effect elicited by the added chemical can be altered or eliminated by the
serum factors. Serum-free medium by contrast has fewer possible interferents
and where an interaction is observed, more readily controlled.
Elimination of Potential Source of Infectious Agents
Viral, bacterial and fungal contamination of serum has for some years
been a concern by manufacturers of biopharmaceuticals. This has been a driving
force behind the adoption of serum-free, animal-free and protein-free media
formulations in the manufacturing process. More recently, transmissible spongiform
encephalophathies described in animal-derived materials has lead to the elimination
of any animal product for the manufacture of a pharmaceutical product. In the
research setting, where more fastidious cell lines are employed, the complete
elimination of animal-derived components is both impractical and unusable.
Recombinant forms of some key components remain expensive and in some cases not
available. Many of the commercially available animal-free and protein-free media
were designed for specific cell types and will not support the growth of a wide
range of cell types. Because the materials used for the production of serum-free
media are for the most part highly purified, the risk of contaminating a culture
with adventitious agents is greatly reduced or eliminated altogether. For
non-pharmaceutical applications, serum-free medium remains a good balance
between safety and efficacy.
Lower Cost and Availability
Serum can cost between $7 and $50 per liter of medium depending on the
type and percentage of serum used. Fetal calf serum, the most commonly used source
of serum, is also the most costly, with current prices (August 2002) averaging $456/L
of serum. Therefore, serum can contribute significantly to the cost of the medium.
Serum-free medium by contrast averages about $120/L with a range from $26/L for a
DMEM derivative to $692/L for highly specialized bone marrow medium. Most of the
serum-free media are supplied ready-to-use, so they are available without the need of
preparing a multi-component reagent.
The use of serum-free medium is routine for many cell types and many
formulations are available in the literature or through a number of vendors.
Nevertheless, there are a few drawbacks that should be considered when using
serum-free medium. First, an investment in time is required to adopt a particular
cell line to serum-free medium. The cells will have to be weaned from serum
slowly. Moreover, some cell lines may require the addition of growth factors
specific to that cell type to overcome a deficiency in the particular medium
employed. It is advisable to begin with a serum-free medium which has a source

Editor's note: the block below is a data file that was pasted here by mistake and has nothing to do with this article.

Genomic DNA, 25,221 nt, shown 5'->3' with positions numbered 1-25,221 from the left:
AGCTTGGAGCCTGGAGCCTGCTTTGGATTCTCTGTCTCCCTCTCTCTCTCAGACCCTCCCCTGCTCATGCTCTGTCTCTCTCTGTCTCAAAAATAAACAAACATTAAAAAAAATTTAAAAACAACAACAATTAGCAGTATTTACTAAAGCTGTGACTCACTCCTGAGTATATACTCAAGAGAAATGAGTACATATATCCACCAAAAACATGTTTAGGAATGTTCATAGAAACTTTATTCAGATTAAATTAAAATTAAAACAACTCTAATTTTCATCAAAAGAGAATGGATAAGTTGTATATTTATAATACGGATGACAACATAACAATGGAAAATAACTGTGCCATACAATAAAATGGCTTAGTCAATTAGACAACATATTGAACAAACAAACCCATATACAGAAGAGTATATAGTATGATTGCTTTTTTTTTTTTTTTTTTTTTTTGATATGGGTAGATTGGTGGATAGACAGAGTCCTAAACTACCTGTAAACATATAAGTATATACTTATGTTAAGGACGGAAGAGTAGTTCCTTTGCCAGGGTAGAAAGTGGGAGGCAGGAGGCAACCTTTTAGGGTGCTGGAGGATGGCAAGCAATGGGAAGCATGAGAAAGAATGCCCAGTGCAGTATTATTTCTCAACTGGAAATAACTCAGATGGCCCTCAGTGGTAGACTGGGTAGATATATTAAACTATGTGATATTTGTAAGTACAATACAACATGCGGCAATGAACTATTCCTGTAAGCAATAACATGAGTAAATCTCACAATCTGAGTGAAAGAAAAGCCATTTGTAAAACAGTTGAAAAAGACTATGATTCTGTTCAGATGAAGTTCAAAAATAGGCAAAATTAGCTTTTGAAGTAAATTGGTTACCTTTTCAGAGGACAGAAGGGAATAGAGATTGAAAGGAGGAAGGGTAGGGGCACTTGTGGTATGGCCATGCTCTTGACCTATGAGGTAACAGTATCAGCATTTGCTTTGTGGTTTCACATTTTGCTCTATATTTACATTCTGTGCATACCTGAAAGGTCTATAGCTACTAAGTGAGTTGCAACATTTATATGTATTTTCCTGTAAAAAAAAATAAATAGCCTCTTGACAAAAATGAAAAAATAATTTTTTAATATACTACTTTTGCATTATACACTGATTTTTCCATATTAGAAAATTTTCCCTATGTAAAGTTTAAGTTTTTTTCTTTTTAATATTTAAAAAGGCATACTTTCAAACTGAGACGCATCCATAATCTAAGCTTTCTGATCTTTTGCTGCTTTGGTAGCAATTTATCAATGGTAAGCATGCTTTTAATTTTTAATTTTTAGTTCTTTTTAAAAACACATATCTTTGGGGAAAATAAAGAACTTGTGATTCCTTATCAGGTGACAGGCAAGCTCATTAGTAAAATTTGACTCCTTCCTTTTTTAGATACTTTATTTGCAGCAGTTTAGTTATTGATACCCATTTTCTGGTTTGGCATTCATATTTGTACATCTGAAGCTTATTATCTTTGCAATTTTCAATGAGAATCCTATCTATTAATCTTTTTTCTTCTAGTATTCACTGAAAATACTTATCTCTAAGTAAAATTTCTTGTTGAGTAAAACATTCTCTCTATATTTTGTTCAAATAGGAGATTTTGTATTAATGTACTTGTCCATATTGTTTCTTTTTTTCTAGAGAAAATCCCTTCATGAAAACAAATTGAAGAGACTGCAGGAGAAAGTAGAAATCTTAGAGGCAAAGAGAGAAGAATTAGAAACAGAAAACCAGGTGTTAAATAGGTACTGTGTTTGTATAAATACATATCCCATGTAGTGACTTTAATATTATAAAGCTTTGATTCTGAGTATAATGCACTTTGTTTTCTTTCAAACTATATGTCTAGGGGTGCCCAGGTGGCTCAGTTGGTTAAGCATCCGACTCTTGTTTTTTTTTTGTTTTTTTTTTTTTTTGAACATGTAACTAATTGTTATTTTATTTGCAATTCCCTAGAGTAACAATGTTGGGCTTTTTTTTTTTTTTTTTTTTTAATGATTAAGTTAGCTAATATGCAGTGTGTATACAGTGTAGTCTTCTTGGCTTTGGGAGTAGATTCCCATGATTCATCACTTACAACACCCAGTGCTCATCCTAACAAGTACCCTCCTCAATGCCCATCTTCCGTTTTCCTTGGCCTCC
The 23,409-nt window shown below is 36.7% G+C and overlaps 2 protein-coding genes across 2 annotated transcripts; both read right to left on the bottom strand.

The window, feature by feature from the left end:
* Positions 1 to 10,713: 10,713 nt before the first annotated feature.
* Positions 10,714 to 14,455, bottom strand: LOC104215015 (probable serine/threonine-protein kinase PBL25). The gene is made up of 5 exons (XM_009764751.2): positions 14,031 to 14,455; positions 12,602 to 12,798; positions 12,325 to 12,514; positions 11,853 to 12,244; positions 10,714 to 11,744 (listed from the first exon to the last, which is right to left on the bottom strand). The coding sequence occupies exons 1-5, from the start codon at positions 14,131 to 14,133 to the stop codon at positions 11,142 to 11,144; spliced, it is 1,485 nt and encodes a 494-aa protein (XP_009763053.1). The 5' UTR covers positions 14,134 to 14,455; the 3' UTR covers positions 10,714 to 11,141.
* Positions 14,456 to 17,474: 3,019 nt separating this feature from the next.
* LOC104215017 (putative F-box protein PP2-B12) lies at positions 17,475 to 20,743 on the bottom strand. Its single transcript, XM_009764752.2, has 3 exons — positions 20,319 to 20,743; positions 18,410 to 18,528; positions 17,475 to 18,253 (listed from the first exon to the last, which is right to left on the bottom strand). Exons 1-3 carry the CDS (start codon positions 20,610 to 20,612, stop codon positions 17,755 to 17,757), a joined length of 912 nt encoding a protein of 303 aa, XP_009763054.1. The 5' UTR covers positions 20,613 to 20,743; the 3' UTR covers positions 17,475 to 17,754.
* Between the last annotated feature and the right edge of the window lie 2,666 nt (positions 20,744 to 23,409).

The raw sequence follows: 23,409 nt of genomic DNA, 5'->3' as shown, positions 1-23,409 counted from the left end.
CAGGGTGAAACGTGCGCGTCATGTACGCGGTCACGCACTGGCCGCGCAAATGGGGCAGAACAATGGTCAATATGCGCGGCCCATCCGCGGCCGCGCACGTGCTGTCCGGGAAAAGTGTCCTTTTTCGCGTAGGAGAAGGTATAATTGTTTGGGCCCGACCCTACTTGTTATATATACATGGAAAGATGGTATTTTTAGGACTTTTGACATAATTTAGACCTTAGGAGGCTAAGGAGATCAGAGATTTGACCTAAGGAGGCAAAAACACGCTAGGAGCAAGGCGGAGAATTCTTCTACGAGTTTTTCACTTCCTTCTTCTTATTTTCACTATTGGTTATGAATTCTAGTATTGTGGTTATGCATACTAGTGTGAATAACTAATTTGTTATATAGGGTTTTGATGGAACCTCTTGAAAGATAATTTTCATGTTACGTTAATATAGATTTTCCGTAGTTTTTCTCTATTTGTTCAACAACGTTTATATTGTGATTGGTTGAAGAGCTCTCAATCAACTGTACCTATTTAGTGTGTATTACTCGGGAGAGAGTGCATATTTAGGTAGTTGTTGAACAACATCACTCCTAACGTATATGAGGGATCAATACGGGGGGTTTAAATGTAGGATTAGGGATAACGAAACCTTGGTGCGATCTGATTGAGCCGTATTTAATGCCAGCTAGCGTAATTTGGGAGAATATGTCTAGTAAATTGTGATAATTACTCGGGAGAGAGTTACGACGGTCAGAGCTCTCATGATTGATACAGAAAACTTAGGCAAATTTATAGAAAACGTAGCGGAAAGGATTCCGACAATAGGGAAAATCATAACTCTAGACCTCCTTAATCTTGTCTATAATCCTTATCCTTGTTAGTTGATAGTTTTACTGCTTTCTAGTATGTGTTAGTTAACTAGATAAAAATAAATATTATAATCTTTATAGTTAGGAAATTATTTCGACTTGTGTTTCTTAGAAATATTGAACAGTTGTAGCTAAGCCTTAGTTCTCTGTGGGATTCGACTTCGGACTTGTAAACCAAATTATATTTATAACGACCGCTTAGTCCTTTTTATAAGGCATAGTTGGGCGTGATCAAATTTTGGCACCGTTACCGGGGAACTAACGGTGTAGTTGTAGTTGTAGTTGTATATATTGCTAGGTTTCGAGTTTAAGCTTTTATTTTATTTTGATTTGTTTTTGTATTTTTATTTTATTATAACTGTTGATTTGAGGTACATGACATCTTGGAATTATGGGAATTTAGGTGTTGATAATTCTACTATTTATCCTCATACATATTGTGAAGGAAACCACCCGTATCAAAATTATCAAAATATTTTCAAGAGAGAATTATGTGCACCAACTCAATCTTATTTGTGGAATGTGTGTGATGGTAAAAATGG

of growth factors, such as pituitary extract, which can be incrementally removed
The second limitation is that the low protein concentration of serum-free
medium while an advantage for reducing potential sources of contamination removes
proteins which play a role in shear protection and attachment to growth substratum.
The BSA present in serum protects cells grown in suspension from shear damage. The
addition of Pluronic F68 or polyethylene glycol may be needed in place of BSA. BSA
also provides other transport functions and the replacement of native sources of
albumin with recombinant sources is not straightforward. Alternative supplements
may be needed. Many of these issues are resolved by the commercially available
formulation and only become a concern when developing a custom medium.
Attachment-dependent cell lines require an extracellular matrix on the
growth substratum. Serum provides some the components for this matrix. Therefore,
when using serum-free medium the substratum (plastic dishes) should be pre-coated
with a fibronectin, laminin or another suitable alternative such as FNC Coating Mix®
(a fibronectin/collagen mixture manufactured by AthenaES, Baltimore, MD), Pronectin®
(a synthetic fibronectin polymer manufactured by Sanyo Chemical Industries, Kyoto,
Japan) or Matrigel.
Serum-free medium is an excellent alternative to standard serum-containing
media for the cultivation of cells. It has several marked advantages which include
better definition of the composition, reduced contamination by adventitious and
infectious agents, and lower cost. Further, the commercial availability of many
variations of serum-free media has made it easy to obtain and employ. Consequently,
the use of serum-free medium has now become a routinely used reagent in many
laboratories for the culture of a wide variety of cell types.
About the Author
Sheldon E. Broedel, Jr., Ph.D. serves as the Chief Science Officer at
AthenaES? . He has over 23 years of research experience, 15 of which were spent
in the biotechnology industry. Dr. Broedel has broad expertise in a range of
biology disciplines with over 20 products and patents to his credit. Currently,
his research team is developing reagents designed to increase the production of